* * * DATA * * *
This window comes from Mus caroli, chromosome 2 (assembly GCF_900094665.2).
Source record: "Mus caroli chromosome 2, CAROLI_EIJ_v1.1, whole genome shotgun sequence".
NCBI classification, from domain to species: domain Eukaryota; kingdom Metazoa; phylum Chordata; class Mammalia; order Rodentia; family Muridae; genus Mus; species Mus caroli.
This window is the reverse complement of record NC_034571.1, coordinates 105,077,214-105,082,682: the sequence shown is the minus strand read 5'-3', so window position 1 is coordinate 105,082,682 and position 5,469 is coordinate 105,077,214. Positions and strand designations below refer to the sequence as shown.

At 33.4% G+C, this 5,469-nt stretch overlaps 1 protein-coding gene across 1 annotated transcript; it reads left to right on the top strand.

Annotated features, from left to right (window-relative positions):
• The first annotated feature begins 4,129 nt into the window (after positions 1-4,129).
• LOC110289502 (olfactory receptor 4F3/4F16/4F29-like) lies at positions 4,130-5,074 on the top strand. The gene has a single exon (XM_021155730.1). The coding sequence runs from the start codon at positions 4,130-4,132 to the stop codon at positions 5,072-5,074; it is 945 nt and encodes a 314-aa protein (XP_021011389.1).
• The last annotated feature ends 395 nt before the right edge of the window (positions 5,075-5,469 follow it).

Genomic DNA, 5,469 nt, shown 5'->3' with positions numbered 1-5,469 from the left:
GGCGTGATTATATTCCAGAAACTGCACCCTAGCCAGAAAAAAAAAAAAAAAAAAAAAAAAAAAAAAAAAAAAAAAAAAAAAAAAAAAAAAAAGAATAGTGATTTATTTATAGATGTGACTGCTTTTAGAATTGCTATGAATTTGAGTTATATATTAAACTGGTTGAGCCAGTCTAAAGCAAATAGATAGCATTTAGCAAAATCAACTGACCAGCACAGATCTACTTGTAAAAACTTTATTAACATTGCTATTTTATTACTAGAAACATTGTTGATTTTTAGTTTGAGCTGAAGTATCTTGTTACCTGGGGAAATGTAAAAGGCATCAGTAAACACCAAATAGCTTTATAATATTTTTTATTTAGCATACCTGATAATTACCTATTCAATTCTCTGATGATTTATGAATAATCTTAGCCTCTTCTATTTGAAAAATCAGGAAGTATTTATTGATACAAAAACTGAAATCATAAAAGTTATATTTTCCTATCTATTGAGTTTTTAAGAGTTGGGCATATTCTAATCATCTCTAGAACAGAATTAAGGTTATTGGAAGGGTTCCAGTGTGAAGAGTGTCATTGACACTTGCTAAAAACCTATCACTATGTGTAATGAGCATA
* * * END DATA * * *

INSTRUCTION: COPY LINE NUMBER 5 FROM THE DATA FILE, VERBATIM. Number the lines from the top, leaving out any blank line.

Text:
At 33.4% G+C, this 5,469-nt stretch overlaps 1 protein-coding gene across 1 annotated transcript; it reads left to right on the top strand.